Review Article: “The Reliability Of The New Testament: Bart D. Ehrman And Daniel B. Wallace In Dialogue”, Edited By Robert B. Stewart -- By: James Leonard

Journal: Journal for Baptist Theology & Ministry
Volume: JBTM 10:2 (Fall 2013)
Article: Review Article: “The Reliability Of The New Testament: Bart D. Ehrman And Daniel B. Wallace In Dialogue”, Edited By Robert B. Stewart
Author: James Leonard


Review Article: “The Reliability Of The New Testament: Bart D. Ehrman And Daniel B. Wallace In Dialogue”, Edited By Robert B. Stewart

James Leonard

James Leonard is Assistant Registrar at Leavell College and Visiting Scholar at the H. Milton Haggard Center for New Testament Textual Studies at New Orleans Baptist Theological Seminary.

The Reliability of the New Testament: Bart D. Ehrman and Daniel B. Wallace in Dialogue. Edited by Robert B. Stewart. Minneapolis: Fortress, 2011. 220 pages + indices. Softcover, $22.00.

Fortress Press has again published a volume associated with the Greer-Heard Counterpoint Forum hosted by New Orleans Baptist Theological Seminary, designed to promote civil and productive dialog between evangelicals and non-evangelicals. In addition to Ehrman and Wallace, participants at this 2008 event included Michael Holmes, Dale Martin, David Parker, and Bill Warren. The book is further enhanced by essays from K. Martin Heide, Craig A. Evans, and Sylvie Racquel. The Ehrman-Wallace dialog and audience questions entail 47 pages, about a quarter of the book, making the title somewhat inadequate for this collection of text-critical essays.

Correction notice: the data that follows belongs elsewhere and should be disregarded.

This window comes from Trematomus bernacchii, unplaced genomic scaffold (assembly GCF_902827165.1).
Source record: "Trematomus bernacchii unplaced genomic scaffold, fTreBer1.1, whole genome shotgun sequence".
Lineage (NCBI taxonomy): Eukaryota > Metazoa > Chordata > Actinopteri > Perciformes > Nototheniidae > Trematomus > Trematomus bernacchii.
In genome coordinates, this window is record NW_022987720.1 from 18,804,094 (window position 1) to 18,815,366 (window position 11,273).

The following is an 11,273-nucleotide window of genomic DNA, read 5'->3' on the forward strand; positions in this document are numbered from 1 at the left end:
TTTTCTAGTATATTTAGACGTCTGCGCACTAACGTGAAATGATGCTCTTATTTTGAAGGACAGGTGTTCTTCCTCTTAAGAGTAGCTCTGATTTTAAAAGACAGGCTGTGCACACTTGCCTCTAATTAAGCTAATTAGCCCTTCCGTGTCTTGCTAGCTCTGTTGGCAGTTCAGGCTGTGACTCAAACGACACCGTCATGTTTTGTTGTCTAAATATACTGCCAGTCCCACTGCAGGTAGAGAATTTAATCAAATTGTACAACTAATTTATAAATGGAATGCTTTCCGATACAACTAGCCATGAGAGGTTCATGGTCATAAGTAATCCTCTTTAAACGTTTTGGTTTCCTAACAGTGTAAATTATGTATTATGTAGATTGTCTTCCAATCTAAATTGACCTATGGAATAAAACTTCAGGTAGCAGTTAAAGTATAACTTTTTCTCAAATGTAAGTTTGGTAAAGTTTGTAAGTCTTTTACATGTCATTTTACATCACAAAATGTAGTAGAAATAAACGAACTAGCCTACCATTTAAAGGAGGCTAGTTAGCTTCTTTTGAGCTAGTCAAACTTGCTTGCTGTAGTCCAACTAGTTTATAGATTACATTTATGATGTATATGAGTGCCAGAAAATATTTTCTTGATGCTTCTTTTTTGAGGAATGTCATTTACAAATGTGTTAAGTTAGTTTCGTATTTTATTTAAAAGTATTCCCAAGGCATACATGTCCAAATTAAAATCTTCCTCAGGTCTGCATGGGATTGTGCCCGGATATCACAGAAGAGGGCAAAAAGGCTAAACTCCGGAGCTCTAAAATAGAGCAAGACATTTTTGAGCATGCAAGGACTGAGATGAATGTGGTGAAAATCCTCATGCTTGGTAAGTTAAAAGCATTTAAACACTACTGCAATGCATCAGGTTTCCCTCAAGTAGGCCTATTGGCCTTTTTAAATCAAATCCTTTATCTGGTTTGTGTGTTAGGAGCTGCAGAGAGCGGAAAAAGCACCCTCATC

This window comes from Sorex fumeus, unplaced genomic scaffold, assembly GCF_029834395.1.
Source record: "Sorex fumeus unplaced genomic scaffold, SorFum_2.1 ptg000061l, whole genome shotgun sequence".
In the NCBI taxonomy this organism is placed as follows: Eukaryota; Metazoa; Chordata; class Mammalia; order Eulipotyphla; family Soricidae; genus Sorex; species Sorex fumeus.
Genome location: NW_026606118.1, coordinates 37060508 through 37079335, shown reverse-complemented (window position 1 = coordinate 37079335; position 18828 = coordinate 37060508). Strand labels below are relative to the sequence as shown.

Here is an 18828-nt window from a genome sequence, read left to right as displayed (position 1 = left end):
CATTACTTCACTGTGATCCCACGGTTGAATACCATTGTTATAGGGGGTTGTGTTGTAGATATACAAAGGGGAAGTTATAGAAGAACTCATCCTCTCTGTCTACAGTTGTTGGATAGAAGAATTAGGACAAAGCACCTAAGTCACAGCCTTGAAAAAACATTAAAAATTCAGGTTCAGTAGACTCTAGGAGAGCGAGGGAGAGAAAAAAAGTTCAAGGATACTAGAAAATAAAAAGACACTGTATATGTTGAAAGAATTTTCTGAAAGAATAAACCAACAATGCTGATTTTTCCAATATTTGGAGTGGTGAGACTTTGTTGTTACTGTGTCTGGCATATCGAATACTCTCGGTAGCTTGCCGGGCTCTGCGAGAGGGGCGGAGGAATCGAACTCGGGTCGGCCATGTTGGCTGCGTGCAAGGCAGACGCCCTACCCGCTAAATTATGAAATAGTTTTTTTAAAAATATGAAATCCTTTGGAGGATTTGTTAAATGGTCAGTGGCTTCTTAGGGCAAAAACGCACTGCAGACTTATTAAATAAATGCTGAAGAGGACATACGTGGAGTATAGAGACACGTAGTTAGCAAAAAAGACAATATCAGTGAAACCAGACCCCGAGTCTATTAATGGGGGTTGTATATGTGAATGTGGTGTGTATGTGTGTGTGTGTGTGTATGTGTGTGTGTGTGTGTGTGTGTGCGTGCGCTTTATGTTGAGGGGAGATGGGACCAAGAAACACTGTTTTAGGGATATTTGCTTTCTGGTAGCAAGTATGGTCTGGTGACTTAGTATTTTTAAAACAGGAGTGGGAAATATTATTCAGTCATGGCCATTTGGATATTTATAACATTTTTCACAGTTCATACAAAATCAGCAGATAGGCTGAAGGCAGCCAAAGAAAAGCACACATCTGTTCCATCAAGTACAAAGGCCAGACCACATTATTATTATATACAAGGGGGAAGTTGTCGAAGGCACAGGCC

Robert B. Stewart introduces the book by outlining the crucial work done by text critics which put Bible readers in their debt. He then brings to bear his own philosophical expertise by assessing the truth claims of those who reject the textual reliability of the New Testament. This anticipates the presentations of Ehrman and Parker later in the book. Stewart asserts that textual criticism is, above all, an evidentiary discipline, and thus he questions the logic of pessimistic assertions about the original text based upon no evidence:

We must therefore insist not only that one must note general evidence of corruption over time but also that one’s conclusions concerning any variant must be based upon specific evidence for a particular reading, rather than allowing evidence of alterations to lead one to a radically skeptical position with regard to the possibility of recovering the original wording (9).

Stewart’s philosophical expertise brings a fresh perspective deserving of a hearing within the textual criticism guild.

Ehrman’s 40-minute lecture would be a very fine popular introduction to textual criticism, if his skepticism were tempered. From his portrayal, one gets the impression that the textual

tradition is in utter chaos. Readers need to interpret Ehrman’s argument in light of his concession that the number of variants would be reduced by

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